Exit strategies from quantitative easing: the role of the fiscal-monetary policy mix

“I study quantitative tightening (QT) policies in a model for the US. I find that the macroeconomic impact of QT hinges on the fiscal-monetary policy mix. QT contributes to faster disinflation but only under the appropriate fiscal framework to stabilize the public debt.”

Fernando Cirelli

New York University

Bank-dependent households and the unequal costs of inflation

“Inflation disproportionally harms low- and mid-wealth households' ability to save by lowering the real return on their assets. My research shows that banks play a critical role, and an economic model indicates significant welfare losses for these households due to inflation.”

Mridula Duggal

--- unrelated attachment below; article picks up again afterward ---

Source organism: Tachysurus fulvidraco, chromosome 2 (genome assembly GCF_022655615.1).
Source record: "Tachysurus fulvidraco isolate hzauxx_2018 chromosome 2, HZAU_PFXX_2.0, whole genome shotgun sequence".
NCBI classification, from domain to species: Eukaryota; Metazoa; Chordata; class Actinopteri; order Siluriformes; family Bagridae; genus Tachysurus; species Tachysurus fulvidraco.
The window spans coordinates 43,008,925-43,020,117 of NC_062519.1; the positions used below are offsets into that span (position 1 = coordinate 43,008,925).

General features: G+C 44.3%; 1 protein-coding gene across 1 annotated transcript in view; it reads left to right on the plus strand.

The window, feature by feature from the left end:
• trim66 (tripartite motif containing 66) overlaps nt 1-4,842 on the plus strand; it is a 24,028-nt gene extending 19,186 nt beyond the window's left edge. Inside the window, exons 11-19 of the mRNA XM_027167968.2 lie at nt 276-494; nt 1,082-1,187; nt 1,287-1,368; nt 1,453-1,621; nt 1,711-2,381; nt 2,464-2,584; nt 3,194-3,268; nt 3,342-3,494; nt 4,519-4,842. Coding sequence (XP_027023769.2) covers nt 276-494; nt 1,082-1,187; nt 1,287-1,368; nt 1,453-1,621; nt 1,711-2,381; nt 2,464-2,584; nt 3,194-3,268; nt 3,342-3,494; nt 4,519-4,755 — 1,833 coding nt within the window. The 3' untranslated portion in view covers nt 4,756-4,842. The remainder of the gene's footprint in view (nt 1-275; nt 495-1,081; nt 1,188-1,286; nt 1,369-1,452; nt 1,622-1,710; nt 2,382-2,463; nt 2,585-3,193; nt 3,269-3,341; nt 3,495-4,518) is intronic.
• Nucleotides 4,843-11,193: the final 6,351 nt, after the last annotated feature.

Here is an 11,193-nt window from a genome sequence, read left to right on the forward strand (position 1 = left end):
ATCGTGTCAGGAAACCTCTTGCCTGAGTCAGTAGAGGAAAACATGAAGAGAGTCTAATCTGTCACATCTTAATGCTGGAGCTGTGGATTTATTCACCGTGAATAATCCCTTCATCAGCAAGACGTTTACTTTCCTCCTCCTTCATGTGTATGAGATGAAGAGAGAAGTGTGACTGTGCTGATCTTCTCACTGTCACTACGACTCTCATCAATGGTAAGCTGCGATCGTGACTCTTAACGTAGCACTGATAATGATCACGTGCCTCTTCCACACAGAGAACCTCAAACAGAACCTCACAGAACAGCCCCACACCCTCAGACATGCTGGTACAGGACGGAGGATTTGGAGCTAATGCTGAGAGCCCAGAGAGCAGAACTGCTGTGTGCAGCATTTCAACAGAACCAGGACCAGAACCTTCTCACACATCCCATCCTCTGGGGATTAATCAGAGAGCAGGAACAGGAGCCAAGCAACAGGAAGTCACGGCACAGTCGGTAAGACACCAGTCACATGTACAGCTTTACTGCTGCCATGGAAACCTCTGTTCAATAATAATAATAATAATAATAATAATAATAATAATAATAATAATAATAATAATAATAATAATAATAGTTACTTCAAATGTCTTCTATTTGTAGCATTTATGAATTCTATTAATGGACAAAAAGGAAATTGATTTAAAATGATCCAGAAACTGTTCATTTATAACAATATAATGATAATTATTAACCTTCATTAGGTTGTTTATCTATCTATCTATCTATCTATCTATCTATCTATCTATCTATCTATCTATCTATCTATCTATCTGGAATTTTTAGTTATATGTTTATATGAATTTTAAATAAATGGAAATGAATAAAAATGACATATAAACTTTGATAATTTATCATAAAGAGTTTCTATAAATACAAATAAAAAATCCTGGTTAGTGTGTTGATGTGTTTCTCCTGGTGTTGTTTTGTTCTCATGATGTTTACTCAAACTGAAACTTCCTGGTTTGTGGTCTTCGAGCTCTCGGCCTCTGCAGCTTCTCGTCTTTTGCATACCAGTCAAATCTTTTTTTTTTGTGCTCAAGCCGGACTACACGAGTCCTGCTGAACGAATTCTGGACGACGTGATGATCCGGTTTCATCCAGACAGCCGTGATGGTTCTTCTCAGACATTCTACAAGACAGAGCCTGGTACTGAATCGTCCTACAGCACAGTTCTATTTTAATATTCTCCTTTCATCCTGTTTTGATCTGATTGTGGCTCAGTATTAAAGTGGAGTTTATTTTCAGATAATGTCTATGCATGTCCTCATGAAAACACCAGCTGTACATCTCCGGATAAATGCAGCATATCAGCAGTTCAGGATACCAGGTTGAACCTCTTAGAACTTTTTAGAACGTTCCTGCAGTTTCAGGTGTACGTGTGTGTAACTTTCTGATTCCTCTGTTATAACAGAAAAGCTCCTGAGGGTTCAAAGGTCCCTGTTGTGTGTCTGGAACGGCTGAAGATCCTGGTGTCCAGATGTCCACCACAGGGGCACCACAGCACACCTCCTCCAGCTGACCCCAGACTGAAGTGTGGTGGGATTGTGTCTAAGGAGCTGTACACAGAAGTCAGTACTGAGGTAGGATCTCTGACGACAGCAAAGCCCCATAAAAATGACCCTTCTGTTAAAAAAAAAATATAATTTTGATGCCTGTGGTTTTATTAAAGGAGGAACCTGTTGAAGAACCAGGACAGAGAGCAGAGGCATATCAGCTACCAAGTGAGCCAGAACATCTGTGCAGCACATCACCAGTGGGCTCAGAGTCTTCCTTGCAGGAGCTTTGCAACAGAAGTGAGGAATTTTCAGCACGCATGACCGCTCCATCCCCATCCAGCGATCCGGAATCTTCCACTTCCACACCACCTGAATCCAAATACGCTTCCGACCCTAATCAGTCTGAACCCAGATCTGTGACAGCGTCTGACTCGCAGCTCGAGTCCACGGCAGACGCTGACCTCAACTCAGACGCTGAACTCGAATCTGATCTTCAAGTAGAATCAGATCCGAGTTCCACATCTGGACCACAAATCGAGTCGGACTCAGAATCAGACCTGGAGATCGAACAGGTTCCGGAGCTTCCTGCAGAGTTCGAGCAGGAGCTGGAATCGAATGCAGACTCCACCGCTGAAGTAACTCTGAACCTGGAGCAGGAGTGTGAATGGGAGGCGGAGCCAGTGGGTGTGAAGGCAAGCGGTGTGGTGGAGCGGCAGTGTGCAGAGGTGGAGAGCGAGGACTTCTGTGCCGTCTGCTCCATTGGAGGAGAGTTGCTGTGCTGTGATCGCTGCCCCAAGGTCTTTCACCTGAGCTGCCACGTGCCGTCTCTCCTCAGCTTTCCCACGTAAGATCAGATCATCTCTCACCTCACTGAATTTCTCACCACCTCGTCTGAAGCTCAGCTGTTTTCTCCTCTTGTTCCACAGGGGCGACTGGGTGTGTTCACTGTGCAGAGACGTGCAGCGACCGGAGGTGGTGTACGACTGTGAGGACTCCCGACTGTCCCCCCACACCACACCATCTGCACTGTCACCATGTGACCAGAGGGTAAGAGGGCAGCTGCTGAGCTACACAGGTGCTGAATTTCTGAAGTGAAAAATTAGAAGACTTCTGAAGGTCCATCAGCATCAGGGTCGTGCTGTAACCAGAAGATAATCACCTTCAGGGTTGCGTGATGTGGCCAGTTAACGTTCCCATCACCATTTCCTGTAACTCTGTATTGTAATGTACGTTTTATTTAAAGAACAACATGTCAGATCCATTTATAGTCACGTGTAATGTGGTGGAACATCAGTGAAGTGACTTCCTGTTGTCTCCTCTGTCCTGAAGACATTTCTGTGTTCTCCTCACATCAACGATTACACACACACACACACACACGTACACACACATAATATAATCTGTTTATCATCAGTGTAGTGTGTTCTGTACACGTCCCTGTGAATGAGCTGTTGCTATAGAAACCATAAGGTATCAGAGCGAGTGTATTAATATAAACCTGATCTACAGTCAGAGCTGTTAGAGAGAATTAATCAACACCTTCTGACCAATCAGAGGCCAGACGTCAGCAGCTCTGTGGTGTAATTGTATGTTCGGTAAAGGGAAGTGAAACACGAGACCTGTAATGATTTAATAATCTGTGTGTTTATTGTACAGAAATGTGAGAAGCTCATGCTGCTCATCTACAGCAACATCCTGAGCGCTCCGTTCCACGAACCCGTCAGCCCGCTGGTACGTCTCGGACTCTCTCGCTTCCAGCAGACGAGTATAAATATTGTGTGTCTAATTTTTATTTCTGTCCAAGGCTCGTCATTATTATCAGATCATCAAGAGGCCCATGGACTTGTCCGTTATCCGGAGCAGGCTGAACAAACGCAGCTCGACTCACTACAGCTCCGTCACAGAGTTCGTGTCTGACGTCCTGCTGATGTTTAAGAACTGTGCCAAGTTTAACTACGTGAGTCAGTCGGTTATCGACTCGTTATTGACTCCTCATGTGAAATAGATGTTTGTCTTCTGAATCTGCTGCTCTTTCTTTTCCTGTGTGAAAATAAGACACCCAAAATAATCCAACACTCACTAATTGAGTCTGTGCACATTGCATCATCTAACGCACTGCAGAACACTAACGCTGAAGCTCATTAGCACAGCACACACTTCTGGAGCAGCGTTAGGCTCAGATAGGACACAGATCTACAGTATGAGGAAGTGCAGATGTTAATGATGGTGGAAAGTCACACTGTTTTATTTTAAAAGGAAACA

Universitat Autònoma de Barcelona & Barcelona School of Economics

Targeting inflation expectations?

“Do inflation expectations respond to changes in monetary policy? I show that introducing inflation targeting does not have a direct impact on short-run expectations but has an indirect effect through inflation itself. That is, inflation leads inflation expectations.”

Giulia Gitti

Brown University

Inflation since COVID: demand or supply

“Using US city-level variation in inflation and unemployment rates, we find that after the COVID period a drop in unemployment raises inflation by three times more than before. This implies demand factors can explain 25-38% of recent inflation increases in the United States.”

Joao Guerreiro

Northwestern University

Belief disagreement and business cycles

“I study origins and consequences of disagreement in expectations about GDP. People’s exposure to business cycles varies so they pay different levels of attention to the macroeconomy. This increases the severity of recessions and changes responses to monetary and fiscal policies.”

Marko Mlikota

University of Pennsylvania

Cross-sectional dynamics under network structure